The Safety Concerns when Teaching Children to Ride Bikes
Wednesday, July 23, 2014
Cycling is fun and is a good way for your children to transport themselves around the neighbourhood. If you want to teach them to ride a bicycle, keep the following safety tips in mind:
- Children are usually ready to start learning at age five, but consider your own child's unique level of development before you start teaching. He or she should be able to run and jump with good balance and motor control.
- All cyclists should wear helmets to protect them from serious head injuries, so find a helmet that fits and even one that is fun.
- The correct bike size is determined by the child's height. A child should be able to stand over the top tube with both feet planted on the ground. A larger bike will be too heavy and unwieldy to control properly.
- Teach them in a space that is traffic free, paved and free of bumps. You do not want painful accidents early on that will make them change their minds. Start your younger children on bikes with training wheels. Work on balance before you move to practicing steering so they do not fall once they learn to turn.
- Before you permit your children to cycle alone outside your property, take them for several family rides during which they follow and copy you.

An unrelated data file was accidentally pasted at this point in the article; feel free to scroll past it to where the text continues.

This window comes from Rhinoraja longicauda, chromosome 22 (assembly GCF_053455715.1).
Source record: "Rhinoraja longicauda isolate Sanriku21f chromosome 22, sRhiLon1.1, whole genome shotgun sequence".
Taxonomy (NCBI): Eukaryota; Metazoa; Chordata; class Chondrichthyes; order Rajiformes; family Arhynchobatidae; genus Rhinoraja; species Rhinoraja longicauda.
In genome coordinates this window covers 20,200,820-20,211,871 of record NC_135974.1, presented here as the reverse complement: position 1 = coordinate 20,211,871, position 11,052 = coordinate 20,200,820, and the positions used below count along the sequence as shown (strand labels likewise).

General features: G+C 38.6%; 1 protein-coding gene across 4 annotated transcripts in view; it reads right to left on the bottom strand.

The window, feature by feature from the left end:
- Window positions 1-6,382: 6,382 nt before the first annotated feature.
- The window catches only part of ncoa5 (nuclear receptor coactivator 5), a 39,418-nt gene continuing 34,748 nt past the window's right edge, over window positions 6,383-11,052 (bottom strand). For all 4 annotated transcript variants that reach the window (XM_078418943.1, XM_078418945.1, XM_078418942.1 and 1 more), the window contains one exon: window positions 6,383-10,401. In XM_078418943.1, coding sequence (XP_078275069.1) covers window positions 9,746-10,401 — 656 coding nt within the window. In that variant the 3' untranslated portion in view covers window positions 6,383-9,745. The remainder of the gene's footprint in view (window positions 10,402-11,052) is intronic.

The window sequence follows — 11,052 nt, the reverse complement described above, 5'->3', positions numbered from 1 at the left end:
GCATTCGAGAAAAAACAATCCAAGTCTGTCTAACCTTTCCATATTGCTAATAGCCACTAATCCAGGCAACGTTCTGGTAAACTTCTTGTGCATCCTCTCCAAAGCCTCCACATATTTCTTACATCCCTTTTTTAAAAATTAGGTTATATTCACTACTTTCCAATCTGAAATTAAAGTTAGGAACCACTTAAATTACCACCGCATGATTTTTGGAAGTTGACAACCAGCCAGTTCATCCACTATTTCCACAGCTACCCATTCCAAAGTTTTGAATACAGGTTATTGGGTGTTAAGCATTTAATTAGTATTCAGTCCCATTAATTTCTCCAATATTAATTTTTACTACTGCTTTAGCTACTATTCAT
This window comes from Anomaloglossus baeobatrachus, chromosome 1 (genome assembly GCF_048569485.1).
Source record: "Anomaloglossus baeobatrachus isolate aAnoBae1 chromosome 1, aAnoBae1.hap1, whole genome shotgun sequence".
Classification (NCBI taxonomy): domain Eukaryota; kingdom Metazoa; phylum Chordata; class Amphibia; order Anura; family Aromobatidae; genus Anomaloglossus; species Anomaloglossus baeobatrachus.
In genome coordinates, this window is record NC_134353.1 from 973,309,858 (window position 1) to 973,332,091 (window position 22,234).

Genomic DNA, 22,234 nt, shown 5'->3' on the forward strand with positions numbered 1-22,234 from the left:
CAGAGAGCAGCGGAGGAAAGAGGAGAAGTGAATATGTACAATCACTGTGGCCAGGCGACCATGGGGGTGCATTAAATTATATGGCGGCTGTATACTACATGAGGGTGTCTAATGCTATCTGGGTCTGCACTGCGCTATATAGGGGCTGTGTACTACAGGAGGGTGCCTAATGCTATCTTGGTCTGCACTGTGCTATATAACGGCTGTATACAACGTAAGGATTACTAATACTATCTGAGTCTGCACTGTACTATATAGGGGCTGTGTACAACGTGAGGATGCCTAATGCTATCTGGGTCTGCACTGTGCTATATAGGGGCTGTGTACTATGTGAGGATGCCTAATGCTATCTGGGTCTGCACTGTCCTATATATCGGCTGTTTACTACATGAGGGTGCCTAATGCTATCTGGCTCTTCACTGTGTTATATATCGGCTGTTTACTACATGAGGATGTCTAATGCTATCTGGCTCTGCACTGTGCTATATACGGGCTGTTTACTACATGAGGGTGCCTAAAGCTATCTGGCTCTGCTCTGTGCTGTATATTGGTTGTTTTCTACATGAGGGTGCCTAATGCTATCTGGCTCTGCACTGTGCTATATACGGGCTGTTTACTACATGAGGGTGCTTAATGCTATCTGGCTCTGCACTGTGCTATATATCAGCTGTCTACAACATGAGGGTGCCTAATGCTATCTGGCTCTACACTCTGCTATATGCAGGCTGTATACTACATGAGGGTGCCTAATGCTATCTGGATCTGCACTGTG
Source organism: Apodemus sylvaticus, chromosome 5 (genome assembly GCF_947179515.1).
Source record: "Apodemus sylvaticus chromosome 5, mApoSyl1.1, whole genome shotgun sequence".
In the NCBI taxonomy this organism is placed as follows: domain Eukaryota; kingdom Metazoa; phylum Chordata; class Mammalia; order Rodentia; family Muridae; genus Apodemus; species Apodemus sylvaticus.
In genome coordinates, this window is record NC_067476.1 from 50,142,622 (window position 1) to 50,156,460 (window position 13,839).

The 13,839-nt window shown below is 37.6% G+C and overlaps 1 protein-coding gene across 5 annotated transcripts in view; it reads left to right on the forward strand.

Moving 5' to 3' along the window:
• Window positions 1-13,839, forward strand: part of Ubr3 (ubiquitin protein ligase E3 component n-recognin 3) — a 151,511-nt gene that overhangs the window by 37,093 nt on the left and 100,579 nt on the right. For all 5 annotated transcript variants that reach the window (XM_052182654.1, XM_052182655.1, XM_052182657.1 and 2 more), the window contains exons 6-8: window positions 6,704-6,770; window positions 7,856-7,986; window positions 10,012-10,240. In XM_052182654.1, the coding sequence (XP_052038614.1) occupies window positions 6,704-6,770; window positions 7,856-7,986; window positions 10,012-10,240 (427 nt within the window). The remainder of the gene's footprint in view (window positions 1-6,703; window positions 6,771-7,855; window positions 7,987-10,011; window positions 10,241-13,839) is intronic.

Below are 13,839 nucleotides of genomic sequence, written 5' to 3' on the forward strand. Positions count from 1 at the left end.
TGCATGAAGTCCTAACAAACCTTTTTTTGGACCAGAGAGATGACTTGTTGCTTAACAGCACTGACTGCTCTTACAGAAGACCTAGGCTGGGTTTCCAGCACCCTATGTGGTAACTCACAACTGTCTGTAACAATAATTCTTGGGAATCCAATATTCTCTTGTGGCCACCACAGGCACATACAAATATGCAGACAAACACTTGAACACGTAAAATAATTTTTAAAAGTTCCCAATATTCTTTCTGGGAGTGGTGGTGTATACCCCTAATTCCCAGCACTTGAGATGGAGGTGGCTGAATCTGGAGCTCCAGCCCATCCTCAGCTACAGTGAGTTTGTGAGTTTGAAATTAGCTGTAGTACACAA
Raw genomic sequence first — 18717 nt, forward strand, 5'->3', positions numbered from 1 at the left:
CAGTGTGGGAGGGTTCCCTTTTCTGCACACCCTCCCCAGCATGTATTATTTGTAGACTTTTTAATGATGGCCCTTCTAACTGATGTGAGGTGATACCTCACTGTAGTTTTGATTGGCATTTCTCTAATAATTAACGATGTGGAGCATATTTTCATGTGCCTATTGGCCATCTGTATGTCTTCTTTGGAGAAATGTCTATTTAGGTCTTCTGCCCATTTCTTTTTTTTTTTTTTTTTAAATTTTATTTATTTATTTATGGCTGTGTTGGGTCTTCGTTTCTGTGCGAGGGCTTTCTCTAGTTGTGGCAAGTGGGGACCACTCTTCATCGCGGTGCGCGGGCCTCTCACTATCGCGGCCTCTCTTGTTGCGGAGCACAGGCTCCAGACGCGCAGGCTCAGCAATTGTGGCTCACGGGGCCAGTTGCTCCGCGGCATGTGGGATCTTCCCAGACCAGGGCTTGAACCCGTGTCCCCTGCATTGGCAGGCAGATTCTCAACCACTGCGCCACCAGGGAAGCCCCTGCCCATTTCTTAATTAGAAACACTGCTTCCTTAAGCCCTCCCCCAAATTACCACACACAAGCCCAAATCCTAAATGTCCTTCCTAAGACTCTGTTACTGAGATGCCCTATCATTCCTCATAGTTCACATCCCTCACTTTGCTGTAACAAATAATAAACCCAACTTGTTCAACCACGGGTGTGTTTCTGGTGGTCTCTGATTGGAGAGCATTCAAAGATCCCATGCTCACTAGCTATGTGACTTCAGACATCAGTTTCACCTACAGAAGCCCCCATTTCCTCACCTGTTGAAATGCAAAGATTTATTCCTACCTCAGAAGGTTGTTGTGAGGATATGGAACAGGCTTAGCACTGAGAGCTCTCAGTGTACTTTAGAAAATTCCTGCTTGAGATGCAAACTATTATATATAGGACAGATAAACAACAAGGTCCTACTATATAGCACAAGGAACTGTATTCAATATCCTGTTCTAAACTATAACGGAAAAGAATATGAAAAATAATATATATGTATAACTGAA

- First take them on quiet sidewalks before you allow them in the streets. They must be comfortable with avoiding obstacles before they cycle among vehicles.
- Before you allow your children to cycle in the streets, they should understand that cyclists have to follow the same rules of the road that motorists do. Teach them about traffic lights, right of way, traffic circles, pedestrian crossings, stop signs and so on. They should not be allowed on the roads before they are letter perfect.
- Teach them to cycle with traffic, rather than towards or adjacent to it. If this is impossible because of infrastructure, warn them to be especially careful when approaching intersections, including small ones like driveways and parking lots.
- Warn them to wear bright clothing at all times so they are visible to motorists.
Bike riding should be fun, but should also be safe. Have a zero-tolerance policy towards recklessness from the start.